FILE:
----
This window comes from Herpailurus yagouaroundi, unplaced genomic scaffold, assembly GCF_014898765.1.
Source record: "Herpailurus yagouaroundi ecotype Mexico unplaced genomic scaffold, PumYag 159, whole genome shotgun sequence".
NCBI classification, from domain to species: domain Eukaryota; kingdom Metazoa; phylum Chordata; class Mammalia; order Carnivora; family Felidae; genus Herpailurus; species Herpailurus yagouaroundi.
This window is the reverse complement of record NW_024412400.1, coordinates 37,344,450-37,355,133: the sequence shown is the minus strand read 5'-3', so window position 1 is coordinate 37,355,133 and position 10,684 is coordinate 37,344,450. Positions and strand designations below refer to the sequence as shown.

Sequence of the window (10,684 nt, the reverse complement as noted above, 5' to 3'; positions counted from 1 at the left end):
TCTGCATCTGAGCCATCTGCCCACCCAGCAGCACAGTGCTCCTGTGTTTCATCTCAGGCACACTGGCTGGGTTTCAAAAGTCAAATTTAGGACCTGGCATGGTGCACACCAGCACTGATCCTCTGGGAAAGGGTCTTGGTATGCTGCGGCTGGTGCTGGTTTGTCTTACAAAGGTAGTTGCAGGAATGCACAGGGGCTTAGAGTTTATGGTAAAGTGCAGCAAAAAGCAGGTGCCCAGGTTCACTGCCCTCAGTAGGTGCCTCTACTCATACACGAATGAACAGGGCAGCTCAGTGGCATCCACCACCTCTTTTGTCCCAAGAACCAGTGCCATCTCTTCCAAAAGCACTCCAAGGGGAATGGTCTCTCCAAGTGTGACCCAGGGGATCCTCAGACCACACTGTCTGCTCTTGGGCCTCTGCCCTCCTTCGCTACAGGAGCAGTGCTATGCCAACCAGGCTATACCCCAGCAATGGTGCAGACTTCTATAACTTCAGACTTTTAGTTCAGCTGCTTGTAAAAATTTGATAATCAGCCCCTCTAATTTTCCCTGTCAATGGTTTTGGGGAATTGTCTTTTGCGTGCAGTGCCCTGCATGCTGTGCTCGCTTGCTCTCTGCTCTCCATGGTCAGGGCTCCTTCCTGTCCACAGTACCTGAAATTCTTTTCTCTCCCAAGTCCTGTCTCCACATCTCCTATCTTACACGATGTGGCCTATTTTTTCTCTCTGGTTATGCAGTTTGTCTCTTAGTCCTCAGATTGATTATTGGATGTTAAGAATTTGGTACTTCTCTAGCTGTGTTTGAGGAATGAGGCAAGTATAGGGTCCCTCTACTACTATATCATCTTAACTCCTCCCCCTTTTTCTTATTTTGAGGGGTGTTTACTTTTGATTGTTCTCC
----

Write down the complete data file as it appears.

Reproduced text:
This window comes from Herpailurus yagouaroundi, unplaced genomic scaffold, assembly GCF_014898765.1.
Source record: "Herpailurus yagouaroundi ecotype Mexico unplaced genomic scaffold, PumYag 159, whole genome shotgun sequence".
NCBI classification, from domain to species: domain Eukaryota; kingdom Metazoa; phylum Chordata; class Mammalia; order Carnivora; family Felidae; genus Herpailurus; species Herpailurus yagouaroundi.
This window is the reverse complement of record NW_024412400.1, coordinates 37,344,450-37,355,133: the sequence shown is the minus strand read 5'-3', so window position 1 is coordinate 37,355,133 and position 10,684 is coordinate 37,344,450. Positions and strand designations below refer to the sequence as shown.

Sequence of the window (10,684 nt, the reverse complement as noted above, 5' to 3'; positions counted from 1 at the left end):
TCTGCATCTGAGCCATCTGCCCACCCAGCAGCACAGTGCTCCTGTGTTTCATCTCAGGCACACTGGCTGGGTTTCAAAAGTCAAATTTAGGACCTGGCATGGTGCACACCAGCACTGATCCTCTGGGAAAGGGTCTTGGTATGCTGCGGCTGGTGCTGGTTTGTCTTACAAAGGTAGTTGCAGGAATGCACAGGGGCTTAGAGTTTATGGTAAAGTGCAGCAAAAAGCAGGTGCCCAGGTTCACTGCCCTCAGTAGGTGCCTCTACTCATACACGAATGAACAGGGCAGCTCAGTGGCATCCACCACCTCTTTTGTCCCAAGAACCAGTGCCATCTCTTCCAAAAGCACTCCAAGGGGAATGGTCTCTCCAAGTGTGACCCAGGGGATCCTCAGACCACACTGTCTGCTCTTGGGCCTCTGCCCTCCTTCGCTACAGGAGCAGTGCTATGCCAACCAGGCTATACCCCAGCAATGGTGCAGACTTCTATAACTTCAGACTTTTAGTTCAGCTGCTTGTAAAAATTTGATAATCAGCCCCTCTAATTTTCCCTGTCAATGGTTTTGGGGAATTGTCTTTTGCGTGCAGTGCCCTGCATGCTGTGCTCGCTTGCTCTCTGCTCTCCATGGTCAGGGCTCCTTCCTGTCCACAGTACCTGAAATTCTTTTCTCTCCCAAGTCCTGTCTCCACATCTCCTATCTTACACGATGTGGCCTATTTTTTCTCTCTGGTTATGCAGTTTGTCTCTTAGTCCTCAGATTGATTATTGGATGTTAAGAATTTGGTACTTCTCTAGCTGTGTTTGAGGAATGAGGCAAGTATAGGGTCCCTCTACTACTATATCATCTTAACTCCTCCCCCTTTTTCTTATTTTGAGGGGTGTTTACTTTTGATTGTTCTCC